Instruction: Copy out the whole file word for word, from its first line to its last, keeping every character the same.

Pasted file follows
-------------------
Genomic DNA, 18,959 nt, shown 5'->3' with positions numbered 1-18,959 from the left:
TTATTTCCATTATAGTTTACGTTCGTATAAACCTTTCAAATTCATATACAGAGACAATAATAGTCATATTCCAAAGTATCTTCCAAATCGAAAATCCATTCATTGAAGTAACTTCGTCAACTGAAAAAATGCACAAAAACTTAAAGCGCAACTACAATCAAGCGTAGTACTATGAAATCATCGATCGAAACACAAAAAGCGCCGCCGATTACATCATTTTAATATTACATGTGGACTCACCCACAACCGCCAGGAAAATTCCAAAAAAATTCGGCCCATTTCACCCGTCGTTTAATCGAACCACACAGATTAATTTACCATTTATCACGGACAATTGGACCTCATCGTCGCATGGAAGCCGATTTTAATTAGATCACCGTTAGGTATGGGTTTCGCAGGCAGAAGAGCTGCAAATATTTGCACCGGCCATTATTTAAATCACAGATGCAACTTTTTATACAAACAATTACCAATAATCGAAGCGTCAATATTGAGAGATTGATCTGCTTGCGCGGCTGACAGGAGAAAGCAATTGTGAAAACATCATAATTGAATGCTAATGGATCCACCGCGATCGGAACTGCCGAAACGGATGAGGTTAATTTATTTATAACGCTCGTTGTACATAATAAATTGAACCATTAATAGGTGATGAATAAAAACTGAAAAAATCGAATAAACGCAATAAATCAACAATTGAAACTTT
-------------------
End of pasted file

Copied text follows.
Genomic DNA, 18,959 nt, shown 5'->3' with positions numbered 1-18,959 from the left:
TTATTTCCATTATAGTTTACGTTCGTATAAACCTTTCAAATTCATATACAGAGACAATAATAGTCATATTCCAAAGTATCTTCCAAATCGAAAATCCATTCATTGAAGTAACTTCGTCAACTGAAAAAATGCACAAAAACTTAAAGCGCAACTACAATCAAGCGTAGTACTATGAAATCATCGATCGAAACACAAAAAGCGCCGCCGATTACATCATTTTAATATTACATGTGGACTCACCCACAACCGCCAGGAAAATTCCAAAAAAATTCGGCCCATTTCACCCGTCGTTTAATCGAACCACACAGATTAATTTACCATTTATCACGGACAATTGGACCTCATCGTCGCATGGAAGCCGATTTTAATTAGATCACCGTTAGGTATGGGTTTCGCAGGCAGAAGAGCTGCAAATATTTGCACCGGCCATTATTTAAATCACAGATGCAACTTTTTATACAAACAATTACCAATAATCGAAGCGTCAATATTGAGAGATTGATCTGCTTGCGCGGCTGACAGGAGAAAGCAATTGTGAAAACATCATAATTGAATGCTAATGGATCCACCGCGATCGGAACTGCCGAAACGGATGAGGTTAATTTATTTATAACGCTCGTTGTACATAATAAATTGAACCATTAATAGGTGATGAATAAAAACTGAAAAAATCGAATAAACGCAATAAATCAACAATTGAAACTTT